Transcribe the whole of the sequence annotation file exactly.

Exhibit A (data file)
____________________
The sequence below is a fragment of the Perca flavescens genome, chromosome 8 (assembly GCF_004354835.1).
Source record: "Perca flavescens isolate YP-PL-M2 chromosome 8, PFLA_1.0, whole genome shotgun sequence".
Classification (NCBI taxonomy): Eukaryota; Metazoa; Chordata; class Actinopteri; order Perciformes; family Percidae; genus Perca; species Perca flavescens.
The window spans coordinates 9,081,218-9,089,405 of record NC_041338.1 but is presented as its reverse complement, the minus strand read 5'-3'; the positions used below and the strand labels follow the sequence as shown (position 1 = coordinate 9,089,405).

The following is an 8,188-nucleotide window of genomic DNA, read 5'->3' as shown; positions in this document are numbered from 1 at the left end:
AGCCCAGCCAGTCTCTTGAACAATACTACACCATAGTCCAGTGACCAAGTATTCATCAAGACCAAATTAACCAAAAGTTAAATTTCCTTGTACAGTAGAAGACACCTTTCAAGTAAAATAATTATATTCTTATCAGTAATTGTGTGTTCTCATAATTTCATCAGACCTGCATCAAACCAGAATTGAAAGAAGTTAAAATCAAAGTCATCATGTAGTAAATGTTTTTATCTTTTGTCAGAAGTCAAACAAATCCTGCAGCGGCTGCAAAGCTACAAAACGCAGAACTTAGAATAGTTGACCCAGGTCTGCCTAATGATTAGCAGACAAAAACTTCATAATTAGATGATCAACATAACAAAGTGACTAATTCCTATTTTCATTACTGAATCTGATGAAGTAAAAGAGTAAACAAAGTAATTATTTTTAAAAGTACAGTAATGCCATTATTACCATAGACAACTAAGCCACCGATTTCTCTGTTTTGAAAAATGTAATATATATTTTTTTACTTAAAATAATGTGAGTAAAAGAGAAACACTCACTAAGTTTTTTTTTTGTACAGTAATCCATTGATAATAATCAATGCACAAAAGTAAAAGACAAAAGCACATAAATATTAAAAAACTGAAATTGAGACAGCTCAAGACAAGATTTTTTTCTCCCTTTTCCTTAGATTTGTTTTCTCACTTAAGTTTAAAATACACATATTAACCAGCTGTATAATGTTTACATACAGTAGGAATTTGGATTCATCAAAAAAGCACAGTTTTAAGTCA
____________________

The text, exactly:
The sequence below is a fragment of the Perca flavescens genome, chromosome 8 (assembly GCF_004354835.1).
Source record: "Perca flavescens isolate YP-PL-M2 chromosome 8, PFLA_1.0, whole genome shotgun sequence".
Classification (NCBI taxonomy): Eukaryota; Metazoa; Chordata; class Actinopteri; order Perciformes; family Percidae; genus Perca; species Perca flavescens.
The window spans coordinates 9,081,218-9,089,405 of record NC_041338.1 but is presented as its reverse complement, the minus strand read 5'-3'; the positions used below and the strand labels follow the sequence as shown (position 1 = coordinate 9,089,405).

The following is an 8,188-nucleotide window of genomic DNA, read 5'->3' as shown; positions in this document are numbered from 1 at the left end:
AGCCCAGCCAGTCTCTTGAACAATACTACACCATAGTCCAGTGACCAAGTATTCATCAAGACCAAATTAACCAAAAGTTAAATTTCCTTGTACAGTAGAAGACACCTTTCAAGTAAAATAATTATATTCTTATCAGTAATTGTGTGTTCTCATAATTTCATCAGACCTGCATCAAACCAGAATTGAAAGAAGTTAAAATCAAAGTCATCATGTAGTAAATGTTTTTATCTTTTGTCAGAAGTCAAACAAATCCTGCAGCGGCTGCAAAGCTACAAAACGCAGAACTTAGAATAGTTGACCCAGGTCTGCCTAATGATTAGCAGACAAAAACTTCATAATTAGATGATCAACATAACAAAGTGACTAATTCCTATTTTCATTACTGAATCTGATGAAGTAAAAGAGTAAACAAAGTAATTATTTTTAAAAGTACAGTAATGCCATTATTACCATAGACAACTAAGCCACCGATTTCTCTGTTTTGAAAAATGTAATATATATTTTTTTACTTAAAATAATGTGAGTAAAAGAGAAACACTCACTAAGTTTTTTTTTTGTACAGTAATCCATTGATAATAATCAATGCACAAAAGTAAAAGACAAAAGCACATAAATATTAAAAAACTGAAATTGAGACAGCTCAAGACAAGATTTTTTTCTCCCTTTTCCTTAGATTTGTTTTCTCACTTAAGTTTAAAATACACATATTAACCAGCTGTATAATGTTTACATACAGTAGGAATTTGGATTCATCAAAAAAGCACAGTTTTAAGTCA